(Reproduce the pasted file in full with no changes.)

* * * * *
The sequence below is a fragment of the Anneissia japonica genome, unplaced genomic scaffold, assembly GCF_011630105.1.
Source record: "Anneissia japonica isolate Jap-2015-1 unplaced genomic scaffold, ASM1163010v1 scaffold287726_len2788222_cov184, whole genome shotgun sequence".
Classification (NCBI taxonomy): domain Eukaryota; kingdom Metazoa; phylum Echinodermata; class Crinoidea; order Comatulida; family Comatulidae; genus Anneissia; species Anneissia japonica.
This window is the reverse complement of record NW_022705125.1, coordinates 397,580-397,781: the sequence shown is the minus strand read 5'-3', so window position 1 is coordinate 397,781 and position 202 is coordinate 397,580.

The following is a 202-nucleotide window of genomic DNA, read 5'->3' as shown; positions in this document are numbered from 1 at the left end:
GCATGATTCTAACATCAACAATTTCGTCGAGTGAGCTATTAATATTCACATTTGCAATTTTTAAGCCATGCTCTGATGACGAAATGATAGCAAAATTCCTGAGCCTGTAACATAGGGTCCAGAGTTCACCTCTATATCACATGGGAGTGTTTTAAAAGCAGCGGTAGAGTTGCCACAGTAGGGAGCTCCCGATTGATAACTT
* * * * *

The sequence below is a fragment of the Anneissia japonica genome, unplaced genomic scaffold, assembly GCF_011630105.1.
Source record: "Anneissia japonica isolate Jap-2015-1 unplaced genomic scaffold, ASM1163010v1 scaffold287726_len2788222_cov184, whole genome shotgun sequence".
Classification (NCBI taxonomy): domain Eukaryota; kingdom Metazoa; phylum Echinodermata; class Crinoidea; order Comatulida; family Comatulidae; genus Anneissia; species Anneissia japonica.
This window is the reverse complement of record NW_022705125.1, coordinates 397,580-397,781: the sequence shown is the minus strand read 5'-3', so window position 1 is coordinate 397,781 and position 202 is coordinate 397,580.

The following is a 202-nucleotide window of genomic DNA, read 5'->3' as shown; positions in this document are numbered from 1 at the left end:
GCATGATTCTAACATCAACAATTTCGTCGAGTGAGCTATTAATATTCACATTTGCAATTTTTAAGCCATGCTCTGATGACGAAATGATAGCAAAATTCCTGAGCCTGTAACATAGGGTCCAGAGTTCACCTCTATATCACATGGGAGTGTTTTAAAAGCAGCGGTAGAGTTGCCACAGTAGGGAGCTCCCGATTGATAACTT